The Case of the Missing Directory
But what if C:\temp isn’t there? Look what happens if we try to change to some nonexistent directory:
os.chdir("C:\\bangsnaggle") Traceback (most recent call last): File "<pyshell#77>", line 1, in <module> os.chdir("C:\\bangsnaggle") FileNotFoundError: [WinError 2] The system cannot find the file specified: 'C:\\bangsnaggle'
How do you avoid an error?
The os module has a way to check — the os.access() method:
The first argument for 0s.access() is the path, and the second argument is the mode — one of four codes indicating the kind of access that you’re checking for. The mode we’re using (os.F_OK) just checks for the existence of the path. If it finds the path, it returns “True”; if not, it returns “False”.
(The other modes are os.R_OK for “readable,” os.W_OK for “writable,” and os.X_OK for “executable.”)
Make it Happen
Once you know whether or not the directory exists, you can create it if its not there using the os.mkdir() method:
Now check for access again:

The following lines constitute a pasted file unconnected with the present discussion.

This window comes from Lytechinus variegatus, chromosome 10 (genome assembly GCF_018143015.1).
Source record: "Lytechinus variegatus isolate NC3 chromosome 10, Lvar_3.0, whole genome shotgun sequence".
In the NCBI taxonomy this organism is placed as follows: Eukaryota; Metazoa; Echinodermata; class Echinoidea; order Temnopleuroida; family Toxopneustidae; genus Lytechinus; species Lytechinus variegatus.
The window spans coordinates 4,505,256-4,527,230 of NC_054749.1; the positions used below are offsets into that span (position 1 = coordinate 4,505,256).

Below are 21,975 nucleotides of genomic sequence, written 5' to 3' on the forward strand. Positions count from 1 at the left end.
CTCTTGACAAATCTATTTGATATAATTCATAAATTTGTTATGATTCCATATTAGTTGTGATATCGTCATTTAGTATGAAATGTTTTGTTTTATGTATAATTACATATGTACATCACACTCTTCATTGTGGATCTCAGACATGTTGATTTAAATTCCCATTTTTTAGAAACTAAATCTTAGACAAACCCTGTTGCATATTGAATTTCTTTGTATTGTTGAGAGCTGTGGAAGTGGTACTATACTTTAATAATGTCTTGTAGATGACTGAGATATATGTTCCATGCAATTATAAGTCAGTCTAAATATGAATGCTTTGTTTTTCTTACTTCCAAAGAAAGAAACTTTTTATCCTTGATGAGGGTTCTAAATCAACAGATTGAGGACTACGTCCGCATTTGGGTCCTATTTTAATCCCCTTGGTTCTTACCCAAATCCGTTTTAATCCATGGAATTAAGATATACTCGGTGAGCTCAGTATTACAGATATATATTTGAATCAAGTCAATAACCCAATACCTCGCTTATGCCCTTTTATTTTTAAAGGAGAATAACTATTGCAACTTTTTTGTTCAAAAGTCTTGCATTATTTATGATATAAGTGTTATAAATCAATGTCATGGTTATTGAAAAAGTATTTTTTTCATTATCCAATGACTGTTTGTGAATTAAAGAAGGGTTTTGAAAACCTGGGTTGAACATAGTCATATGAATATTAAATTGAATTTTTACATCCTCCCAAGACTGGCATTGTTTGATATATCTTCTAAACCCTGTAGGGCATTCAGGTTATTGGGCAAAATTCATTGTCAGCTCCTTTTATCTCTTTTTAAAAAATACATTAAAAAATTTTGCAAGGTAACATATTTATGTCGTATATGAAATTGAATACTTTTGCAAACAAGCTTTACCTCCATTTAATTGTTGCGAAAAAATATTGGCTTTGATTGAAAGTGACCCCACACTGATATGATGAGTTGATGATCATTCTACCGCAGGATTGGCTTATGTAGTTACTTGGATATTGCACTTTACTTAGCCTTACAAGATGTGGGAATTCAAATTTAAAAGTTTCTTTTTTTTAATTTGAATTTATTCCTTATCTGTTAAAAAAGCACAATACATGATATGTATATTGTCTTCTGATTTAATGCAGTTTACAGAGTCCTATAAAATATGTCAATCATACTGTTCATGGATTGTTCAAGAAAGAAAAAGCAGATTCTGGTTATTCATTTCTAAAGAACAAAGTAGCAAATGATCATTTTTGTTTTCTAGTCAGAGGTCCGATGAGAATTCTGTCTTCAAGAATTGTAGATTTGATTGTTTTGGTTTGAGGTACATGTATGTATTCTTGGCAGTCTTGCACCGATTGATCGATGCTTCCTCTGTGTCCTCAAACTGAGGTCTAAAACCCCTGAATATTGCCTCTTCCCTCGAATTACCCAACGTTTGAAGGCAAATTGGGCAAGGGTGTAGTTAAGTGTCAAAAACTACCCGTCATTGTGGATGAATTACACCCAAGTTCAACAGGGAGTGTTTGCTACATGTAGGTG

But what if you want to create a directory with a subdirectory?
os.mkdir("C:\\bangsnaggle\\subsnag") Traceback (most recent call last): File "<pyshell#90>", line 1, in <module> os.mkdir("C:\\bangsnaggle\\subsnag") FileNotFoundError: [WinError 3] The system cannot find the path specified: 'C:\\bangsnaggle\\subsnag'
It didn’t work! What do you do?
Create a Path
You could, of course, create the parent directory, then create the subdirectory afterward:
But there’s an easier way — you can create an entire path recursively with the os.makedirs() method:
There are equivalent methods for removing directories and paths:
removes the \subsnag subdirectory, but leaves C:\bangsnaggle\ in place:
will remove the entire path — C:\bangsnaggle\ and the \subsnag subdirectory.
Doing Something With It
Now let’s do something constructive with the os module. Remember the C:\temp directory? Maybe we can use it now:
import os is_temp = os.access("C:\\temp\\python",os.F_OK) if is_temp == False: os.makedirs("C:\\temp\\python") os.chdir("C:\\temp\\python") py_tmp = os.open( "py_tmp.txt", os.O_RDWR|os.O_CREAT ) os.write(py_tmp, b"This is a Python scratchpad text file.\n") os.close(py_tmp)